Finals week; that wonderful time of the season characterized by late nights, early mornings, hours of unbridled fun in the library, and most of all, incredible amounts of procrastination. I recently decided that every time I get too restless to study, I should get up and run a few miles. Monday turned out to be a particularly restless day, as I ended up running ten miles in the afternoon (two full perimeter runs (four miles each), and a truncated north-campus loop (two miles)). The end result was that I got very little work done and utterly failed at curing my restlessness, as each successive trek through the outside world only served to fuel my desire to be away from my studies. Obviously, I have since abandoned that failure of a studying technique.
But onto other more exciting news. My roommate started the process of moving out yesterday and so today I learned that he owned all the knives in our apartment. Which is why I made lunch today using nothing but a pair of chopsticks, and an ancient pocket knife. Presumably, for the next few days I will be eating a lot of instant noodles. Which is fine, because that was essentially my plan anyway.
I was wandering through the deluge of old data that I've accumulated on my disks and discovered a high school recording of me playing Gershwin's "I Got Rhythm" piano concerto, accompanied by the community orchestra (which was, to put it nicely, not a very good orchestra). I was initially mildly impressed by the solid skill and slight bravado with which I performed, but then immediately became extremely depressed when I realized how much my piano skills have atrophied over the last four years.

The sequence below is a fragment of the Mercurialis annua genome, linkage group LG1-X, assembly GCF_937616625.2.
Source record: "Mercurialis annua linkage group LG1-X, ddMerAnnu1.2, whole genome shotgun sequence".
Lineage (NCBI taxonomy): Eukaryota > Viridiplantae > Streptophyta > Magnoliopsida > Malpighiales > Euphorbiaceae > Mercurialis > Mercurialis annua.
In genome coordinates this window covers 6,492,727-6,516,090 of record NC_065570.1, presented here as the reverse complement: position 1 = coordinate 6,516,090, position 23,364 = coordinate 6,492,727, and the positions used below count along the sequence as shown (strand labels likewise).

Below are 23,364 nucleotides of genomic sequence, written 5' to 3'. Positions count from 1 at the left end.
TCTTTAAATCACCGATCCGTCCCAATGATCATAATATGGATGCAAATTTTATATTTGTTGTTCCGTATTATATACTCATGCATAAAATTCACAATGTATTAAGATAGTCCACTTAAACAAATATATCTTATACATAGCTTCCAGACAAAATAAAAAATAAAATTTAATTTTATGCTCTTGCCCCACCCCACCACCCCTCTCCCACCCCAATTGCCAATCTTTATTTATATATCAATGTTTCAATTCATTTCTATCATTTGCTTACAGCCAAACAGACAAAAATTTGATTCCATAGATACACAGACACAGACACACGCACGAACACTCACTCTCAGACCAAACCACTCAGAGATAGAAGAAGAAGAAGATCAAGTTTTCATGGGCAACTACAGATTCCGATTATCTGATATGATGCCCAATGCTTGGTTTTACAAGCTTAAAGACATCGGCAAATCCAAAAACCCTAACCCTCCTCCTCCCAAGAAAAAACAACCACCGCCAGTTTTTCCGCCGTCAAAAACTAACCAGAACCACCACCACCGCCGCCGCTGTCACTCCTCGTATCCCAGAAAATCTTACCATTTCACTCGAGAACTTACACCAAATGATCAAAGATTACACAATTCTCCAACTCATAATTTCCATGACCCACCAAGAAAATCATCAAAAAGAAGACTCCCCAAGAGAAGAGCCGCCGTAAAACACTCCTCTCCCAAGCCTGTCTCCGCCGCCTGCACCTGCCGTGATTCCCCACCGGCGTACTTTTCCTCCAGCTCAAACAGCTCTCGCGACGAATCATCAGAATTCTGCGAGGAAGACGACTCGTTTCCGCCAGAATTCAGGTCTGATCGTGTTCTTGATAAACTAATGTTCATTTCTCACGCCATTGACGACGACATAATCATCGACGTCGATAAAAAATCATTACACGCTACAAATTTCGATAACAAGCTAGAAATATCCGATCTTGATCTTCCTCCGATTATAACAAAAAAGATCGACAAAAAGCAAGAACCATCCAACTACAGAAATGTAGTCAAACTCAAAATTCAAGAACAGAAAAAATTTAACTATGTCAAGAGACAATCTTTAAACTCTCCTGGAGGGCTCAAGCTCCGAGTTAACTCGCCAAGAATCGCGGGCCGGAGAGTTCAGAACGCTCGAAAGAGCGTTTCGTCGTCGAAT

I bought a new phone recently (Nexus One) and have been discovering the joys afforded by the marvels of modern technology. Perhaps the most shocking of its features (when compared to my previous phone), is that it doesn't lock up every time the screen is touched. The Nexus One, being a rather older model, superceded by various other phones including the Nexus S, was relatively quite cheap (only $260 unlocked and without contract), compared to the ~$600 it might cost to buy a current, unlocked, contract-free, top-of-the-line model. Nevertheless, $260 is still $20 more then what I paid for the stolid and trustworthy IBM x60s that I'm currently typing away at. There's been a lot of complaints on the tubes (i.e. from guys like ESR) about how American cellular providers are racking up exorbitant profits by locking consumers into unfair contracts that span several years. But the fact of the matter is, modern smart phones are prohibitively expensive and the only way most Americans are even going to consider buying them, is if they don't have to realize the full price of the product up front. Thus contracts that appear to partially subsidize the cost of the phone, but in reality simply act as a payment plan. Its the American way; buy crap you don't really need with money you don't have right now.
But I digress. Yesterday night, we realized that the window in our room opens. This idea, which has apparently been gestating in our minds for the past year, only to hatch a few days before we move out, was still quite welcome as it served to ventilate our every-so stuffy room.
I'll be doing undie-run tonight, despite the looming presence of two more finals in the very near future. But I figure it'll be worth it since I've never gone and this will be my last chance. Amusingly enough, they have yet to change the picture for the undie-run Facebook group in several years. It remains a picture someone took my first quarter here, containing a streaming mass of humanity with my then-roommate in the middle, wearing nothing but his underwear and for some inexplicable reason, a tie.
And with that, I return to other acts of procrastination.